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Fiat left the United States after selling its last Stradas, 124 Sport Spiders and X1/9s as 1982 models, taking Lancia with it. Malcolm Bricklin continued importing the 124 Sport Spider and X1/9 (with Pininfarina and Bertone badging) for a few more years, but it just wasn’t the same for American fans of the venerable Italian manufacturer. Fast-forward to Chrysler’s Chapter 11 bankruptcy in 2009 and Fiat’s investment in the company and it wasn’t long before the announcement came that Fiat was returning to our shores. The first Fabbrica Italiana Automobil di Torino product to hit our streets as part of that deal was the 500, which debuted as a 2012 model. That’s serious automotive history, which is what this series is all about, so I have documented this first-year 500 in a Denver car graveyard.

I’ve written about many, many discarded Fiats over the years, including some respectably old cars, but the Nuova Cinquecento never sold very well here, and the surviving examples tend to be too valuable to end up in a Ewe Pullet. That car was built from 1957 through 1975 and was a huge success in Europe, with nearly 4 million units sold, and its name reminded Europeans of its just-as-beloved 500 Topolino predecessor. A retro-styled modern 500 made a great deal of sense, and Polish-built 500s hit European showrooms beginning in 2007.

While the 500 name didn’t conjure up happy childhood memories with American car shoppers, so what? The car looked adorable and those old enough to have unpleasant memories of the temperamental Fiats of the 1970s probably weren’t going to care what old Fiat model it looked like.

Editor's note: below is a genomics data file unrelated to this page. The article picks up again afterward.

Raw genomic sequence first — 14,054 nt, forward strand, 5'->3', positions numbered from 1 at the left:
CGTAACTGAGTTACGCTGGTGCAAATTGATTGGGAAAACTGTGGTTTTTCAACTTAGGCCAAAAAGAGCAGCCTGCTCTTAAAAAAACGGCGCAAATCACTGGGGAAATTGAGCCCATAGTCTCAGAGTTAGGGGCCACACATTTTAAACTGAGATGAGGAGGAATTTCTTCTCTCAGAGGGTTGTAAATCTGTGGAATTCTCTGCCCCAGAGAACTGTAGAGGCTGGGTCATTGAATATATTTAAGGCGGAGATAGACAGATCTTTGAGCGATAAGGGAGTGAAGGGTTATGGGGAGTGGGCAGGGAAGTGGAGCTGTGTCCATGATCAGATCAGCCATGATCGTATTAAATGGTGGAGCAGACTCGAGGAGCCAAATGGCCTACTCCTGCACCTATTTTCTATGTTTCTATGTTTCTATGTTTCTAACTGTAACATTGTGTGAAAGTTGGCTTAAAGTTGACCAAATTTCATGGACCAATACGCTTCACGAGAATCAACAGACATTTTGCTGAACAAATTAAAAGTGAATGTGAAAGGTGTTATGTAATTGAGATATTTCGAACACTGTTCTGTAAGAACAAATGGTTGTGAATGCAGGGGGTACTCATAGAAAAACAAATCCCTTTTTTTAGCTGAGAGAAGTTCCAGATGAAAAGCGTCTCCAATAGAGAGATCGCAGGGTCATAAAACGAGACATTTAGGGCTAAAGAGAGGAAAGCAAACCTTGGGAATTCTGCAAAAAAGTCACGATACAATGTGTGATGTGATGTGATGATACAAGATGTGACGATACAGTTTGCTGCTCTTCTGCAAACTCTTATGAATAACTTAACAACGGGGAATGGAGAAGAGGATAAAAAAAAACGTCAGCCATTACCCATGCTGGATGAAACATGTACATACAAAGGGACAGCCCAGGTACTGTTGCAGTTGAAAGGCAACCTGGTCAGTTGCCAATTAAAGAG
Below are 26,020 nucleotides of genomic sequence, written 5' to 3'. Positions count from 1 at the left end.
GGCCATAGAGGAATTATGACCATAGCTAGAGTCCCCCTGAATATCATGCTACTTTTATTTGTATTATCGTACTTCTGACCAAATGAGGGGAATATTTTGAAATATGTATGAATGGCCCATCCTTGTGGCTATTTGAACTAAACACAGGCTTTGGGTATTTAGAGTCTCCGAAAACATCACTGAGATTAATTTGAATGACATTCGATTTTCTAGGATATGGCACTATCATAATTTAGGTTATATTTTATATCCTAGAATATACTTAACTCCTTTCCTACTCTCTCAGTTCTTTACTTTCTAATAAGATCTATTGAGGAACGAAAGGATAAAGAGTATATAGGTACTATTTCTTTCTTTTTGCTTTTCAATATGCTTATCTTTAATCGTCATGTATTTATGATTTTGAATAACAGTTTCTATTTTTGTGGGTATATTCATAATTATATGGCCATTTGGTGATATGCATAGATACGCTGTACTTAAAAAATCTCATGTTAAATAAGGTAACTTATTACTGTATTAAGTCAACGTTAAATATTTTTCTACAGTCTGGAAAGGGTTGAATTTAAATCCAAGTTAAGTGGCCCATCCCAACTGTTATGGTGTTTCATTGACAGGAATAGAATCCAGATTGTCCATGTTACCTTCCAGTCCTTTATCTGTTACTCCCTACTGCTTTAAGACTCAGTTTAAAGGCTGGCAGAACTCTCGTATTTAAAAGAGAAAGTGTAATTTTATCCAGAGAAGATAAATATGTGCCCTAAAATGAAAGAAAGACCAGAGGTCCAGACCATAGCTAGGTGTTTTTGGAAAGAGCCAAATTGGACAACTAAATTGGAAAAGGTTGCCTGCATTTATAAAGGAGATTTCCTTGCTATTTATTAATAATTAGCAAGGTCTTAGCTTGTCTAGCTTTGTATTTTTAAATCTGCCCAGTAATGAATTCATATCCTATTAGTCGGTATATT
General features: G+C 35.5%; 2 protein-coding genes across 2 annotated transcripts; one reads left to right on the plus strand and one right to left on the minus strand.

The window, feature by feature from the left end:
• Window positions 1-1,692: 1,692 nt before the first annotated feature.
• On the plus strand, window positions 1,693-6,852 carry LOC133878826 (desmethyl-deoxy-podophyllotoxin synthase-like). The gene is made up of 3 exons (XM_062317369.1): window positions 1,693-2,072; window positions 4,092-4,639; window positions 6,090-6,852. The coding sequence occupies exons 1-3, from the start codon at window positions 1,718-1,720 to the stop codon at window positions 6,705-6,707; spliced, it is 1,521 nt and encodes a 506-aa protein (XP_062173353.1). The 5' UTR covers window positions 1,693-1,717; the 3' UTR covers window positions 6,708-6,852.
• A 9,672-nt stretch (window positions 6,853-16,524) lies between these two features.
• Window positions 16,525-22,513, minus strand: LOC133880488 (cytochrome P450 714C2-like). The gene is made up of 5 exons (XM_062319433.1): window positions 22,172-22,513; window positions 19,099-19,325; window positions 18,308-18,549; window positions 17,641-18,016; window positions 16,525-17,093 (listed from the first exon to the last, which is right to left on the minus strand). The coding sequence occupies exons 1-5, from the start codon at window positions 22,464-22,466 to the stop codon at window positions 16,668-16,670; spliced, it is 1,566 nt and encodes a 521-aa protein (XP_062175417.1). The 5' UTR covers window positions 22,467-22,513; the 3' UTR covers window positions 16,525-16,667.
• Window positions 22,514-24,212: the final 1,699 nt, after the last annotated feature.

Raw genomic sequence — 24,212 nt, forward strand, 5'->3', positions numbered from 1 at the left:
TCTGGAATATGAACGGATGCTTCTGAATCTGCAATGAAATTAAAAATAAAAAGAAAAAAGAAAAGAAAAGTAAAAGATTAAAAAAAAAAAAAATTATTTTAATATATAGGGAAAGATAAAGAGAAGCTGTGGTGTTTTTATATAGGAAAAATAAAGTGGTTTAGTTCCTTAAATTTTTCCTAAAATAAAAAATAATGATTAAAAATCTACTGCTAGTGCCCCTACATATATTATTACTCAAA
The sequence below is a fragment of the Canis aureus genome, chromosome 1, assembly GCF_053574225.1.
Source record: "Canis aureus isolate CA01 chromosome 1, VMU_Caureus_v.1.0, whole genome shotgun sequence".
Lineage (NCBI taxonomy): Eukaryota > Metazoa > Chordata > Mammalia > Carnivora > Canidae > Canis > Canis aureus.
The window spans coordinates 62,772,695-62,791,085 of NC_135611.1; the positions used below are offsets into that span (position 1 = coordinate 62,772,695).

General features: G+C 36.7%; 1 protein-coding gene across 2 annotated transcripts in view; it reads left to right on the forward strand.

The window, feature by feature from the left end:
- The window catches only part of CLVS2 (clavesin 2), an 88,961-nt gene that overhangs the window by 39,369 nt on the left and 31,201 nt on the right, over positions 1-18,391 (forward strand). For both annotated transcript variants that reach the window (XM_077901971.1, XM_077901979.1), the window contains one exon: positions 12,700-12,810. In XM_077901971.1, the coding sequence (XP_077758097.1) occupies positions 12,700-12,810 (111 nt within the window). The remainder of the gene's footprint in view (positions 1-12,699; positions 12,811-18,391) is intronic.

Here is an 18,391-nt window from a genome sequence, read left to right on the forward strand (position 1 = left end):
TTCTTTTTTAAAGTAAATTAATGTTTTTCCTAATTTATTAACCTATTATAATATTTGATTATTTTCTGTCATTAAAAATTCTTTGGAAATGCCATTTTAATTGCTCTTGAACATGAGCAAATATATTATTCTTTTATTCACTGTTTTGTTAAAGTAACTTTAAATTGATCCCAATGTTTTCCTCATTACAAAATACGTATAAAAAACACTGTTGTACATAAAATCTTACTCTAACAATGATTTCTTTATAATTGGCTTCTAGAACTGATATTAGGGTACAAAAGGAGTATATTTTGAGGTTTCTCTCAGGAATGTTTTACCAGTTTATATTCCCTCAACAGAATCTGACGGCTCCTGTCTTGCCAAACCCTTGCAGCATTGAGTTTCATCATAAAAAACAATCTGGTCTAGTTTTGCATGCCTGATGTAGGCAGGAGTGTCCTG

am old enough to remember those 1970s Fiats (my parents bought a pair of new Fiat 128s when I was in the first grade), but I was excited about Fiat’s return in 2011 and reviewed a 500 Sport in April of that year. It wasn’t a great fit with the tastes of mainstream American vehicle shoppers, sadly, and it got the axe here after 2019. A new electron-fueled 500e should be available any minute now, so the American Fiat 500 story is nowhere near finished.

This car has the Sport trim level, so its MSRP was $17,500 (about $23,959 in 2024 dollars).

It has the optional six-speed automatic transmission, which added $1,000 to the price ($1,369 after inflation).

The engine is a 1.4-liter MultiAir straight-four rated at 101 horsepower and 98 pound-feet. Members of this engine family have powered everything from the Alfa Romeo Giulietta to the Jeep Renegade.

Depreciation has been cruel to these cars, which means they’re easy to find in the big self-service junkyards.

An everyday masterpiece.

Jennifer Lopez claimed the 500 was ideal for the Bronx.

The “Fictionalization, do not attempt” disclaimer in this commercial may have succeeded in preventing 500 owners from attempting to drive their cars underwater. We hope.

Shouldn’t they have used a much shorter actress to represent the tiny 500 Abarth in this Super Bowl ad?